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09 Sep 2019 10:06 #11 by Laffy
Replied by Laffy on topic That pot’s gone platinum...
We are only focussed on big corporates just now with respect to Carlisle Glass-have a look at the Johann Cruyff arena which is our system.

The JCB excavator is selling like hot cakes-they can’t build them quick enough.

I’m very proud of the guys at Hyperdrive-from a little company in Washington to global player-I hope!

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10 Sep 2019 11:34 #12 by High Street
Replied by High Street on topic That pot’s gone platinum...
You really have to look into Rail. Next big thing as Government doesn’t want to put wires up.

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10 Sep 2019 12:03 #13 by Laffy
Replied by Laffy on topic That pot’s gone platinum...
Good point-we are High Street.Our work with JCB has given us huge verification in the market as their product is used in the most extreme conditions

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10 Sep 2019 12:35 - 10 Sep 2019 12:36 #14 by thesilentone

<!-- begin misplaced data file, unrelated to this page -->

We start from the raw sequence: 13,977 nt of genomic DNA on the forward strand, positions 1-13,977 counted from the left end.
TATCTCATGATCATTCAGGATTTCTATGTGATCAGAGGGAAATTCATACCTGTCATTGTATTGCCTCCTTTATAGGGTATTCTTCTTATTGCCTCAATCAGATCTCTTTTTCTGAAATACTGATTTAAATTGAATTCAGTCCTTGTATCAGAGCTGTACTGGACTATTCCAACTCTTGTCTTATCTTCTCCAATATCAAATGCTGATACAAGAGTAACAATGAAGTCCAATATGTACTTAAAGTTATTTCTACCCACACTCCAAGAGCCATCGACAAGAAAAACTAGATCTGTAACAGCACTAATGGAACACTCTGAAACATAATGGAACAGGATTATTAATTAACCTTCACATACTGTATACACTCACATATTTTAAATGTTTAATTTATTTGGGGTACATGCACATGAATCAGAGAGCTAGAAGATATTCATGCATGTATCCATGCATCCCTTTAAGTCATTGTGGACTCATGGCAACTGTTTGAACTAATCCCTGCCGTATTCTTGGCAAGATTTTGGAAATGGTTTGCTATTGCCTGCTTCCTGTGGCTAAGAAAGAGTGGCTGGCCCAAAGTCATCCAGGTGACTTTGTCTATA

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How do you recharge an electric mini-digger on-site with no mains supply ?
Last edit: 10 Sep 2019 12:36 by thesilentone.

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10 Sep 2019 13:13 #15 by Laffy
Replied by Laffy on topic That pot’s gone platinum...
The current excavator should get through a day’s work without recharge but depends on work pattern-you would use a generator to recharge overnight typically if no mains available.

You will see battery driven generators soon.

Diesel coming to an end whether we like it or not due to emission changes.

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10 Sep 2019 13:29 - 10 Sep 2019 13:33 #16 by thesilentone
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So,what capacity is the genset, and what is it's carbon footprint/CO2 emissions v the mini-digger operating on diesel ?

Bear in mind the genset needs to be delivered / collected from site by some means of transport.

I've been told they will not operate on electric for a full working day, this of course is a real minus v diesel, and if a boost charge is needed a very large genset is required that is in fact of much greater power than the mini-digger it is charging.

Something missing somewhere ?
Last edit: 10 Sep 2019 13:33 by thesilentone.

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10 Sep 2019 14:06 #17 by Laffy
Replied by Laffy on topic That pot’s gone platinum...
Good questions-I will get the tech stuff for you.

All I would say is JCB are selling these faster than they can build them and of course we have diesel emission legislation kicking in across the world.

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10 Sep 2019 15:56 #18 by thesilentone